Netflix kicks off #Defend week with a behind the scenes featurette of our favorite street-level heroes!
Marvel’s The Defenders which premieres globally on Netflix on August 18, 2017 at 12:01am PT follows Matt Murdock/Daredevil (Charlie Cox), Jessica Jones (Krysten Ritter), Luke Cage (Mike Colter) and Danny Rand/Iron Fist (Finn Jones), a quartet of singular heroes with one common goal – to save New York City. This is the story of four solitary figures, burdened with their own personal challenges, who realize they just might be stronger when teamed together.
Additional cast members include Academy-Award nominated actress Sigourney Weaver (Alexandra), Elodie Yung (Elektra), Scott Glenn (Stick), Deborah Ann Woll (Karen Page), Elden Henson (Foggy Nelson), Carrie-Anne Moss (Jeri Hogarth), Rachael Taylor (Trish Walker), Eka Darville (Malcolm Ducasse), Simone Missick (Misty Knight) and Jessica Henwick (Colleen Wing).
In case you missed the series trailer, here it is.
What are you looking forward to seeing on the first season of The Defenders?
For several years I had the ridiculous good luck to be a paid instructor of a museum-based Dungeons & Dragons summer camp program. One of the great accomplishments I had during this run, along with spending an entire week discussing zombie prevention, was helping to transform the typically awkward teenage boy group into a group of awkward teenage boys and girls. It wasn’t a quick process, and credit goes to the first girls that felt comfortable enough in their weirdness to join the group, but it happened.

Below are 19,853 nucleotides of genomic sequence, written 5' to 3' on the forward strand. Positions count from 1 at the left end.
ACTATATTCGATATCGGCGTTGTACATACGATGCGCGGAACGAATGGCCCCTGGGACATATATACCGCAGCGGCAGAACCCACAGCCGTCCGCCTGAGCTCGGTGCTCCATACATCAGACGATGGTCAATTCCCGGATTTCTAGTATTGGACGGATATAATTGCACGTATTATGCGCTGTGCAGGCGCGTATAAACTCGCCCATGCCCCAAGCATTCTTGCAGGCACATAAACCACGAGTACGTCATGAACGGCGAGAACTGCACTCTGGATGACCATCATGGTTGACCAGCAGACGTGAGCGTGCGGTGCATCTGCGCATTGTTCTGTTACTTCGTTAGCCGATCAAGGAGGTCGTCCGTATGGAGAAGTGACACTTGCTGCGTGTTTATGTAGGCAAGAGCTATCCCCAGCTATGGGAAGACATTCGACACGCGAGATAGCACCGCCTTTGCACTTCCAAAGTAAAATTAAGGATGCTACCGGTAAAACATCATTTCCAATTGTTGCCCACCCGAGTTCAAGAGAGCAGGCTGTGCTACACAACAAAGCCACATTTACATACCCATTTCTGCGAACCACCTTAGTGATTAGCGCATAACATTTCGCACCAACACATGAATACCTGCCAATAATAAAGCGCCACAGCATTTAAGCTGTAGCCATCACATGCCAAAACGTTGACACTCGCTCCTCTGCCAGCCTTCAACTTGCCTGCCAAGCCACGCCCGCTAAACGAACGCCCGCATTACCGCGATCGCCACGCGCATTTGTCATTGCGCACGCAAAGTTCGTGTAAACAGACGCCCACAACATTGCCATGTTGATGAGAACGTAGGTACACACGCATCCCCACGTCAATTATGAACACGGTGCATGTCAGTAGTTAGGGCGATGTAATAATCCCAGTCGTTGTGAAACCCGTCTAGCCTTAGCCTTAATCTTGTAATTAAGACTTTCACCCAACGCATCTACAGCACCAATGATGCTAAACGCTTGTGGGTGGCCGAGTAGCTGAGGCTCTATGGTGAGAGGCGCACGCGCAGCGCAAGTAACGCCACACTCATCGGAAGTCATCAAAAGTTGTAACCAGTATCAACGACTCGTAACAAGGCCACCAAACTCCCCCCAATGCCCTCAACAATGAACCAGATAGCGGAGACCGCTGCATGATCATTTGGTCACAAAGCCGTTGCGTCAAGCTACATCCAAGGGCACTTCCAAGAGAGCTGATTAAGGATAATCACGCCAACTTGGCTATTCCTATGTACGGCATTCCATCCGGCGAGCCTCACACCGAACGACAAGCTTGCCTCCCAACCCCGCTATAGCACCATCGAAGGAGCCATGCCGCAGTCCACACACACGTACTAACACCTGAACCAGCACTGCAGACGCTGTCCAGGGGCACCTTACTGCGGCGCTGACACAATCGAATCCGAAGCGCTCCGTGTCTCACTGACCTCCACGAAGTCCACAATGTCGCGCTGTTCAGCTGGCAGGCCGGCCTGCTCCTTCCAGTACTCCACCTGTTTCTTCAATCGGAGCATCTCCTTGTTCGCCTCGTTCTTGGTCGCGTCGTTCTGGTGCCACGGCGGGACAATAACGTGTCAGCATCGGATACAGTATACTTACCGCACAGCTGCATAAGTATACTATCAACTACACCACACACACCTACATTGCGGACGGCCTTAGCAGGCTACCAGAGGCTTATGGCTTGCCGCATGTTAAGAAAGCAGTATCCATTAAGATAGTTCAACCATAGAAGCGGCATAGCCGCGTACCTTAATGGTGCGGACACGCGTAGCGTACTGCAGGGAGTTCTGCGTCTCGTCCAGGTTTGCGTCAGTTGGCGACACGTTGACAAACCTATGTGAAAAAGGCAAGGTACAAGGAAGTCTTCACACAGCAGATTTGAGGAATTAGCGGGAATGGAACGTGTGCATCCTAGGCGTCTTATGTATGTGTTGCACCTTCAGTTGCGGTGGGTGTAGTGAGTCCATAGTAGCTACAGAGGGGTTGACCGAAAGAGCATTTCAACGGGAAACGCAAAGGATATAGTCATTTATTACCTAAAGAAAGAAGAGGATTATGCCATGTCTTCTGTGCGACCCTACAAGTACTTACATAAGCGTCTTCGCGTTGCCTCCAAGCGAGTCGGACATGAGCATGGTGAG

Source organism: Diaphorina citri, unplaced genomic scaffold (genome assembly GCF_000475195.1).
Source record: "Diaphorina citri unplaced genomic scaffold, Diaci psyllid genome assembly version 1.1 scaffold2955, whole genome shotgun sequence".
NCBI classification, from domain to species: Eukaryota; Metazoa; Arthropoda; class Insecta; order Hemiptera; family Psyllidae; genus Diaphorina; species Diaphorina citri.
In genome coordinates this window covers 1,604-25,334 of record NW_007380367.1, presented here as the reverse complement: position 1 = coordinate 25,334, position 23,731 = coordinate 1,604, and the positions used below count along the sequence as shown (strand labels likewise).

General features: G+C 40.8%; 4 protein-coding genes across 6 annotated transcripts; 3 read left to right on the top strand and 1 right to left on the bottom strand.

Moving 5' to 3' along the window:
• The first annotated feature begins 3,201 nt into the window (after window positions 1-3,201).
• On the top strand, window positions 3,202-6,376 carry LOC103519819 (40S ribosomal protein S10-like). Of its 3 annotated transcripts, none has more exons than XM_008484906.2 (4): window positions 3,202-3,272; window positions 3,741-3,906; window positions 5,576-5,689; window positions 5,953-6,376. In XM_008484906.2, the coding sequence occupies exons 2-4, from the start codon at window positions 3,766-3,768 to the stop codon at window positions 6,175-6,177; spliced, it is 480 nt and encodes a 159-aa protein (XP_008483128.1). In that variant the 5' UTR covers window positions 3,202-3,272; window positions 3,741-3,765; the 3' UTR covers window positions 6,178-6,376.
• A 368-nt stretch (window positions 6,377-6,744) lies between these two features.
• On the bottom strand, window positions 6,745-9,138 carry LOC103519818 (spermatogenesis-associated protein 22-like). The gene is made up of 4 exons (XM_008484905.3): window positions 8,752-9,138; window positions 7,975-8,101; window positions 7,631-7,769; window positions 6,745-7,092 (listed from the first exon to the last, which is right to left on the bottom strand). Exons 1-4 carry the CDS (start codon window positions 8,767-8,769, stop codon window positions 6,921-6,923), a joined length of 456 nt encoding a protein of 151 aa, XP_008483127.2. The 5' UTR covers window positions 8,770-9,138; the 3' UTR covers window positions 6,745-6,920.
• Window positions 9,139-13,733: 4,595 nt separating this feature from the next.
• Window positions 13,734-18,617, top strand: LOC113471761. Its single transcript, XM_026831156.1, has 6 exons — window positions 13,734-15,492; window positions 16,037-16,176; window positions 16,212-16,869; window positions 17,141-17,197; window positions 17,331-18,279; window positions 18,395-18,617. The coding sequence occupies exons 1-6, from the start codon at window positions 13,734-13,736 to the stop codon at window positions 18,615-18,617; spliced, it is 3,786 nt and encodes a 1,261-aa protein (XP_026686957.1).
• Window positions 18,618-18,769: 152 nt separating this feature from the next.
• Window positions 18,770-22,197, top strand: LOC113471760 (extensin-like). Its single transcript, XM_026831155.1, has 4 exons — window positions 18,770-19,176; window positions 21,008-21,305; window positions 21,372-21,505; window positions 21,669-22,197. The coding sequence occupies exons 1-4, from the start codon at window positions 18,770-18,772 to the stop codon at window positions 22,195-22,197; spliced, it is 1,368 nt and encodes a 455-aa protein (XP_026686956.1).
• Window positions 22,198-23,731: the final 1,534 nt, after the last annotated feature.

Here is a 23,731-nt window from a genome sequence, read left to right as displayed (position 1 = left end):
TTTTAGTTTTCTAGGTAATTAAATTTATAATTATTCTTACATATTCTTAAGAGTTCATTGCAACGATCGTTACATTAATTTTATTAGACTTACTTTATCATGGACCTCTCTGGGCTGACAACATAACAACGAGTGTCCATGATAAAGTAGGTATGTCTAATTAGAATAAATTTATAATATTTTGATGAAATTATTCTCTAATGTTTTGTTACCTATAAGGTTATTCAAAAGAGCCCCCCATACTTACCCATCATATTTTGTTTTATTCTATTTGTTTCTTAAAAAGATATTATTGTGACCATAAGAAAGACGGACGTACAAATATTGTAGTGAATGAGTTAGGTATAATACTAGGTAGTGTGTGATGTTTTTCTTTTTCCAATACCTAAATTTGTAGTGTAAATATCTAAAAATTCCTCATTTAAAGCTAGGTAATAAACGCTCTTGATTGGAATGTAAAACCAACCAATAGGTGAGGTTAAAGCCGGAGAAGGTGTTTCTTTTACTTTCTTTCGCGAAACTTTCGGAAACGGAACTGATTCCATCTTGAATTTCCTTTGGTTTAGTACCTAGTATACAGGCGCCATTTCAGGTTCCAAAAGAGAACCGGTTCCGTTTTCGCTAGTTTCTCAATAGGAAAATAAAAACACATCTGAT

Sure, Jack Kirby’s a revered artist, and he created some of the best known comic characters around. Captain America and the Avengers and the Inhumans and the X-men, Galactus and the Silver Surfer and Red Skull and Darkseid, Kirby had a major hand in the stories and look of the heroes and villains currently raking in millions upon millions for film franchises on both sides of the ‘verse divide. He’s a giant of a figure, as BBP continues celebrating a summer of Kirby at 100. But did you know Jack Kirby was a spy?